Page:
Time Running Out for Landlords Meeting New EPC Rules (2018)

From next year, you won’t be able to rent out your property unless it passes an efficiency test. Over one million dwellings in England and Wales would not currently pass the new rules, and could face huge fines.

What Are the Upcoming EPC Changes?

Landlords need to get a new EPC certificate every ten years. Back in 2015 legislation was passed that means, from April 2018, both domestic and non-domestic properties in England and Wales will have to meet a minimum energy efficiency standard (MEES).

The minimum efficiency standard is set at an E rating for all types of domestic and non-domestic property.

England and Wales EPC rating distribution
Number of homes with each EPC rating in England & Wales

So which properties do the new EPC rules apply to?

  • domestic properties in the private rental sector
  • on a lease between 6 months and 99 years
  • Properties in England and Wales. (Scotland currently has a similar legislation that is already in place.)

Without an EPC rated E or above it will not be possible to issue a new tenancy, or renew an existing tenancy, from 1st April 2018.  There are fines of up to £5,000 for landlords that are found in breach of the legislation.

Do the EPC Changes Affect Current Tenancies or Just New Lets?

The 2018 rules only apply to new tenancies, but in 2020, the same rules will apply to all tenancies.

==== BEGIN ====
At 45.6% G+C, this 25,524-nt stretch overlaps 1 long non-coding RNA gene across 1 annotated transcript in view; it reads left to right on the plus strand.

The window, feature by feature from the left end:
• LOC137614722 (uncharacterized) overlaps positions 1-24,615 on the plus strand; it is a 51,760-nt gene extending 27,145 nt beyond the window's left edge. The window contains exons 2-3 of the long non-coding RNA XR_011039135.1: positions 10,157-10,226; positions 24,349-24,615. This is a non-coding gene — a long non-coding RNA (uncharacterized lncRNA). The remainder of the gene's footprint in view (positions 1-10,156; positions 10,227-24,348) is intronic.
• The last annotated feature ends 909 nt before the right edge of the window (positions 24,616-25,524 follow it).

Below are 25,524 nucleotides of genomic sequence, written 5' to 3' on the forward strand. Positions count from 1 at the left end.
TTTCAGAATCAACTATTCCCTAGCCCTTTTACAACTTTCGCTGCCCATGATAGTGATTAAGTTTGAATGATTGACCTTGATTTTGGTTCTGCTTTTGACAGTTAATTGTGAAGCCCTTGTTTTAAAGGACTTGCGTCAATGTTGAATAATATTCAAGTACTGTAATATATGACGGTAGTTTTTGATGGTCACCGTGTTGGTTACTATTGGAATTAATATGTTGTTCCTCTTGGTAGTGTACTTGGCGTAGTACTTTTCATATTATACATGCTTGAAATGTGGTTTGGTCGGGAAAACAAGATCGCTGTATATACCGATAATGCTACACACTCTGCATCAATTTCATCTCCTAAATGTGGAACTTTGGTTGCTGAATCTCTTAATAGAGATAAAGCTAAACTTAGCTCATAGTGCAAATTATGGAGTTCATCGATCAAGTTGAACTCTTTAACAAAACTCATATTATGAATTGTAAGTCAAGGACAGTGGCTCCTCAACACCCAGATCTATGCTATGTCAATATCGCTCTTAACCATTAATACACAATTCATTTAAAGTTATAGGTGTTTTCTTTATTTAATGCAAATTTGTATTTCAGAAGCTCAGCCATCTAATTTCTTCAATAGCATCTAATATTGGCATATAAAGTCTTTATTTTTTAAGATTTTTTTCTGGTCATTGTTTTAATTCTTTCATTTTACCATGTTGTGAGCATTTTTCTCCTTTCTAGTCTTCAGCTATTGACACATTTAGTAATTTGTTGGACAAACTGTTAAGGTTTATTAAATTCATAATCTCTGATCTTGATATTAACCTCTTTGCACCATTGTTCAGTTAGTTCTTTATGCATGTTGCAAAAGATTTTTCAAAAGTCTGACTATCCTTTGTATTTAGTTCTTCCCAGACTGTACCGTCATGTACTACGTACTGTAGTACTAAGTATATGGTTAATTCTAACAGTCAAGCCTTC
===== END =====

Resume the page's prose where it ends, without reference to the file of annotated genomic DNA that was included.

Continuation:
April 2018 Changes

After April 2018, if your minimum term ends, but you still have a contract in place, the rules won’t suddenly apply to your tenancy. Even if your last rating was below an E, you will be ok as long as you don’t renew your tenancy.

After your minimum term expires, your tenancy can run on as a periodic tenancy. Read more about what happens at the end of your minimum term here.

April 2020 Changes

In April 2020, the new MEES rules will apply to all existing lets. At this point, you will need an EPC rating of an E or above to let your property at all.

Even if your tenancy is already underway and you have no plans to renew, after April 2020, you will need to have an EPC rating of E or above or you could face fines.

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What Should I Do If My Rental Property Has an EPC that Is Lower than an E Rating?

If your last EPC rating was below an E, the first thing to do is to get an up-to-date EPC carried out. You can order a comprehensive EPC report with OpenRent.

EPC calculations are changing all the time and it is possible that you will receive a different rating to the one you got several years ago. If the property’s new EPC rating is still below an E, then you will need to make efficiency improvements to boost your rating before you let it out or renew your contract.

Your EPC report will have a list of recommended measures for improving your property’s energy efficiency performance. You will need to carry out enough of these measures to improve your score to above an E rating.

Example of EPC recommendations for improving domestic property energy efficiency

The recommendations in the table are cumulative. In other words, the rating in the ‘Rating After Improvement’ column shows you what the rating would be if you carried out that improvement and all the improvements above it in the table.